Hellickson’s surveys have revealed a second great place to set your cameras, especially later in the fall when the leaves blow down and the days get colder. “Our photos show mature bucks regularly use small blocks of timber with evergreen trees because the conifers provide increased security cover late in the year,” he says. Copses or wind rows of pines or cedars also break the wind and provide a warmer climate for deer on cold, north-wind days. Beginning in late November, set a couple of cameras in these habitats and be ready to move in with a stand when a bomber buck shows up.

Another top deer biologist, Dr. Grant Woods from Missouri, has analyzed hundreds of thousands of cam photos taken in all imaginable types of habitat from September through January. He says the best place to get buck shots bar none is at scrapes during the rut. Look for big, active scrapes deep in the timber and “monitor them throughout the rut, not just for two weeks during the peak,” he says. He explains that different bucks of all age classes show up at different scrapes at different times of the season—some come early in the pre-rut, some at peak, others don’t show until the post-rut phase. “Monitor the best scrapes for four to six weeks and you’ll see almost every buck big and small in the area,” says Woods. “You’ll get images of the local bucks on your land, and many of the transient bucks that work through too.”

Midwestern bowhunter and TV personality Terry Drury loves to hang cameras near “fence jumps.” “It might be a low, drooping spot in a wire fence, a hole in a ditch below a fence, an open gap gate, or a spot where a tree has fallen across a fence and knocked it down,” he says. “Any point where deer funnel to and cross a fence every day.” Second only to scrapes in the rut, fence crossings are where Terry captures some of his best buck images every season. “Whether you have 2, 6 or 20 fences crisscrossing your property, bucks are going to cross them in funnel spots all season long,” he says. “If you watch those spots enough with cameras you’re going to find some big deer.”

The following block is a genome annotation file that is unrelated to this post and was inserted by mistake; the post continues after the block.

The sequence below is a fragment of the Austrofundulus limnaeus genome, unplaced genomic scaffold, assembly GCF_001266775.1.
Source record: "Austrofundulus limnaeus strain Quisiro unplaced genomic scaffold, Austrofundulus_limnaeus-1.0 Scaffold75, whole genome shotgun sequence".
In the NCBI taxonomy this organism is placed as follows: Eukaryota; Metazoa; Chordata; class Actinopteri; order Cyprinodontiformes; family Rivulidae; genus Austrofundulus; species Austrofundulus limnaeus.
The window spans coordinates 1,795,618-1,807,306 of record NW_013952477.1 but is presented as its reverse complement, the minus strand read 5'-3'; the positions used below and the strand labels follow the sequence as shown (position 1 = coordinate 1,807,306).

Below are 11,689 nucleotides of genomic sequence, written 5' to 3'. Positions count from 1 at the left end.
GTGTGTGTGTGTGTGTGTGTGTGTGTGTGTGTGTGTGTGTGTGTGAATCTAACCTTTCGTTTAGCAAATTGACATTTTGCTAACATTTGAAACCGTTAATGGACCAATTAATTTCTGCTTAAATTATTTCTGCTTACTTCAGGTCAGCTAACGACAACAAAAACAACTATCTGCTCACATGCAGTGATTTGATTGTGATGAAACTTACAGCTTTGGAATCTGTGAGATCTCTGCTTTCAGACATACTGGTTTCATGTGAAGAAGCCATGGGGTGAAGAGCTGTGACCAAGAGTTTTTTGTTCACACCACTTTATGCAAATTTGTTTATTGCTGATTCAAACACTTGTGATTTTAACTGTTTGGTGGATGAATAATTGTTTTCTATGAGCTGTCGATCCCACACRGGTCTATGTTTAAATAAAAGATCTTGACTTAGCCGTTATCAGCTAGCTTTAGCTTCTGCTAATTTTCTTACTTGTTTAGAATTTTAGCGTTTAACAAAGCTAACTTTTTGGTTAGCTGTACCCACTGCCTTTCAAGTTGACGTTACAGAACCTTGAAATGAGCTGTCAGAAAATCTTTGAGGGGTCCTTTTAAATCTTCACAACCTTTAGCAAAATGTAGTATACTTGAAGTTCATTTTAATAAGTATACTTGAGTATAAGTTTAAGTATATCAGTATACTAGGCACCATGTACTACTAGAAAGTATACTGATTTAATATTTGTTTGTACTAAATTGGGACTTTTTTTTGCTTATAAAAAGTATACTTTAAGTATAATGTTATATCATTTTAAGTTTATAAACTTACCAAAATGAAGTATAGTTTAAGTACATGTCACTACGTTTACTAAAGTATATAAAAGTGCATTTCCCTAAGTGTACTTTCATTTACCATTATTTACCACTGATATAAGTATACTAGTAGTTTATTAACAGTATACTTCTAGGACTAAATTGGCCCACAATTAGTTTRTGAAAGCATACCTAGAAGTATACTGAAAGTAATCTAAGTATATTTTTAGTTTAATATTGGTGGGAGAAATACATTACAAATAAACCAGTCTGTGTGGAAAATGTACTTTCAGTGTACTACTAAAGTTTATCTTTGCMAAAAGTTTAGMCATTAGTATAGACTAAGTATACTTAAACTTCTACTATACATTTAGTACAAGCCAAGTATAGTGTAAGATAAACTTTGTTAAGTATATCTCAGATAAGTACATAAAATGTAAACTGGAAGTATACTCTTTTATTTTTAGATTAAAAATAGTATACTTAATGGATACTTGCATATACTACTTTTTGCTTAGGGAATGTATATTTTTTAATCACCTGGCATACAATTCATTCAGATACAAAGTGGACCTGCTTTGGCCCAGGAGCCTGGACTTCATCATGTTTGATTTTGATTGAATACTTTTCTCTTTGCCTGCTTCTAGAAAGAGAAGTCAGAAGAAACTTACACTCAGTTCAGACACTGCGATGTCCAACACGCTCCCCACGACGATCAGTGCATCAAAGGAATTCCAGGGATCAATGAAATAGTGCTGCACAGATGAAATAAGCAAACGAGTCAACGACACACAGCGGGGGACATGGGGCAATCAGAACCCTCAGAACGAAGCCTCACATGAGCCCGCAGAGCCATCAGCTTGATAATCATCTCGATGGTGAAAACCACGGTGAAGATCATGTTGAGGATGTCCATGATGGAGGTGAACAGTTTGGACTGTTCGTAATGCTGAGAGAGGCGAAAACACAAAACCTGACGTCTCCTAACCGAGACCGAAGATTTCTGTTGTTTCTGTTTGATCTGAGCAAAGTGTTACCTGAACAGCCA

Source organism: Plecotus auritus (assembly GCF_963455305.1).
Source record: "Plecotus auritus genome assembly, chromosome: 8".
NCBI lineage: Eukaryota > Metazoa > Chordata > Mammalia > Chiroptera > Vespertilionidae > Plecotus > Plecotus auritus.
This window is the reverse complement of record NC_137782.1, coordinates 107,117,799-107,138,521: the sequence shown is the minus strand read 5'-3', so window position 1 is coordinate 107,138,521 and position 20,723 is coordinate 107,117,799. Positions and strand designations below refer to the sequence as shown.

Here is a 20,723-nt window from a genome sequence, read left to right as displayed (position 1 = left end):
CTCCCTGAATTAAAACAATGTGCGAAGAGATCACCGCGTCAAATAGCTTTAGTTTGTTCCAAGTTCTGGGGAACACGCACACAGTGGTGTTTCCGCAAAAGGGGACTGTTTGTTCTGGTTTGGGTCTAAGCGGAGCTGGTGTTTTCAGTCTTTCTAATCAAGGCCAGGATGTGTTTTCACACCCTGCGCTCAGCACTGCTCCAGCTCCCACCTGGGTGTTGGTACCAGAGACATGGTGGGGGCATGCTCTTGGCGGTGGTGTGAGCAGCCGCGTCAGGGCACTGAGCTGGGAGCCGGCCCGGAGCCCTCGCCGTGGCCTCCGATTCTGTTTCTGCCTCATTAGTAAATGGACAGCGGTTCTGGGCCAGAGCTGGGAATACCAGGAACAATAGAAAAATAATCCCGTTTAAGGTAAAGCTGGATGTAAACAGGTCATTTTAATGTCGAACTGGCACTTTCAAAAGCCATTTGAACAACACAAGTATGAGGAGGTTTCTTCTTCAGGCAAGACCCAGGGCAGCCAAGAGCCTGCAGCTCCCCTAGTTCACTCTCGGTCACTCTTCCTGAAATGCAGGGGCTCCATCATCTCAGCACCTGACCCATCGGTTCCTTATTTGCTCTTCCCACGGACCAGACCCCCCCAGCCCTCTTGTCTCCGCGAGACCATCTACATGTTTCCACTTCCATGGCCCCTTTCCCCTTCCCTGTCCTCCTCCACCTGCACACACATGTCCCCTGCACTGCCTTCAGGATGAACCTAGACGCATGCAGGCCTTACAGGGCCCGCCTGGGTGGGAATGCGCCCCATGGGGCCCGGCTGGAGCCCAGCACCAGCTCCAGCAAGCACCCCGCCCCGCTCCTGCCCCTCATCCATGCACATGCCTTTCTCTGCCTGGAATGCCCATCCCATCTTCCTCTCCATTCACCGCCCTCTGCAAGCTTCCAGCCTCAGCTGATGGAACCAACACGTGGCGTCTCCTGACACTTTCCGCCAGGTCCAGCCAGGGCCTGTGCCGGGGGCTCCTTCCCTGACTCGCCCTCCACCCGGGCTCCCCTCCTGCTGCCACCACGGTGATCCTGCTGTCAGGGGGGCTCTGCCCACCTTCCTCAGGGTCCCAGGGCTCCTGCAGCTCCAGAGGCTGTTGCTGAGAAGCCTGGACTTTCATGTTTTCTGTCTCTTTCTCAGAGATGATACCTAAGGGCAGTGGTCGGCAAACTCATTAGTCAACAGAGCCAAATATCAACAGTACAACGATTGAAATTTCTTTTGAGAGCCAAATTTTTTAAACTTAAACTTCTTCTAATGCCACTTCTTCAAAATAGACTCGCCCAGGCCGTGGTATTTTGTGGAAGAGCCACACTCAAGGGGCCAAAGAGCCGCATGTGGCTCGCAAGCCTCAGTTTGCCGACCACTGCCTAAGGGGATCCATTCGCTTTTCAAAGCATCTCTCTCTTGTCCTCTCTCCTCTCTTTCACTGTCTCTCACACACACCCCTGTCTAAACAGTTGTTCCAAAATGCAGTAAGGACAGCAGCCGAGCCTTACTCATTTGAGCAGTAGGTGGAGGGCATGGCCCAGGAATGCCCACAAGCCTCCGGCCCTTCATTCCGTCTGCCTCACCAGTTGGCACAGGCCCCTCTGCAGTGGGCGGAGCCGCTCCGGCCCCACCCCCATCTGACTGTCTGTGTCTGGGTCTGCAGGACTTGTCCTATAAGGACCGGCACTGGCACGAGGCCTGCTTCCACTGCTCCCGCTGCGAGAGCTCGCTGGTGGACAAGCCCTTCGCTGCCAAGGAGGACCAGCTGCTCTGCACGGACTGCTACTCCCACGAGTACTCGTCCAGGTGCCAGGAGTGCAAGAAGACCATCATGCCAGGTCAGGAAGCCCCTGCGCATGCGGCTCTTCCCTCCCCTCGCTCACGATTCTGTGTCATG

Minnesota hunter Ron Bice often hides a camera in cover where he thinks or knows a good buck is bedding. “In dense cover deep in the timber, deer get up and move around a lot in daylight hours to browse or just stretch,” he says. “You never know what kind of buck you’ll catch in there.” It’s risky business because you have to sneak in there at least twice—once to set a camera and again to check the memory card–but it can pay off. “Get a picture of a big deer in his bedroom, and you’ve got a huge advantage,” notes Bice. “You get an idea where that buck is moving out of cover at dusk, and where he’s heading back at first light the next morning.” Then hang a tree stand along a nearby trail or funnel for a high-odds ambush.

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Mike: At one of my best bow stands, deer often walk in and stop right below my stand, 17 feet straight down and less than 10 feet from the tree. I have passed those shots but maybe I should be taking them, shooting down through the front shoulders of the deer and below the neck. What do you think? Hard to pass such close shots, but I’m not sure of the angle.—Doug from Michigan

I was in a stand in one day last September, thinking about Doug’s question. A trail ran directly under the stand I was in and 5 feet from the toe of the tree. Five does walked under me that evening, and I envisioned trying to kill one. All I could see was bony spine, and one narrow lung on either side.

Not a good bowshot in my opinion, and I would not recommend it.